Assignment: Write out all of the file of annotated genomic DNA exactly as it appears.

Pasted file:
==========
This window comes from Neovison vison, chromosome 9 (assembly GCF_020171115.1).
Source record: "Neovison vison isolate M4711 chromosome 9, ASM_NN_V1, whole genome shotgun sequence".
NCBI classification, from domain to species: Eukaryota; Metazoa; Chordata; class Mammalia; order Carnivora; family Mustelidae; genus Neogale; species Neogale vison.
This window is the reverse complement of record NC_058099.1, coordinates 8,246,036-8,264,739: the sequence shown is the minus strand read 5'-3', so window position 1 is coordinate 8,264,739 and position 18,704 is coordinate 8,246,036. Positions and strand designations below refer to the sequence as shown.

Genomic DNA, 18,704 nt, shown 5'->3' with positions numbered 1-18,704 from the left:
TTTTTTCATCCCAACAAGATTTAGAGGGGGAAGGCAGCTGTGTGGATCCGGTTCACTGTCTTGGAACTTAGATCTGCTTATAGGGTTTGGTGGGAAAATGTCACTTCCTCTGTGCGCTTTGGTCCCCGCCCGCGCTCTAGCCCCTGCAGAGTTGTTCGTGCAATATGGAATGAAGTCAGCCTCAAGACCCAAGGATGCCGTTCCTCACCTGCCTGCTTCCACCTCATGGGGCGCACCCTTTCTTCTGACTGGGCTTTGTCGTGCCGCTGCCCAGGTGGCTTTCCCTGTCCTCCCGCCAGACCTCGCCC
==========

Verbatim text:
This window comes from Neovison vison, chromosome 9 (assembly GCF_020171115.1).
Source record: "Neovison vison isolate M4711 chromosome 9, ASM_NN_V1, whole genome shotgun sequence".
NCBI classification, from domain to species: Eukaryota; Metazoa; Chordata; class Mammalia; order Carnivora; family Mustelidae; genus Neogale; species Neogale vison.
This window is the reverse complement of record NC_058099.1, coordinates 8,246,036-8,264,739: the sequence shown is the minus strand read 5'-3', so window position 1 is coordinate 8,264,739 and position 18,704 is coordinate 8,246,036. Positions and strand designations below refer to the sequence as shown.

Genomic DNA, 18,704 nt, shown 5'->3' with positions numbered 1-18,704 from the left:
TTTTTTCATCCCAACAAGATTTAGAGGGGGAAGGCAGCTGTGTGGATCCGGTTCACTGTCTTGGAACTTAGATCTGCTTATAGGGTTTGGTGGGAAAATGTCACTTCCTCTGTGCGCTTTGGTCCCCGCCCGCGCTCTAGCCCCTGCAGAGTTGTTCGTGCAATATGGAATGAAGTCAGCCTCAAGACCCAAGGATGCCGTTCCTCACCTGCCTGCTTCCACCTCATGGGGCGCACCCTTTCTTCTGACTGGGCTTTGTCGTGCCGCTGCCCAGGTGGCTTTCCCTGTCCTCCCGCCAGACCTCGCCC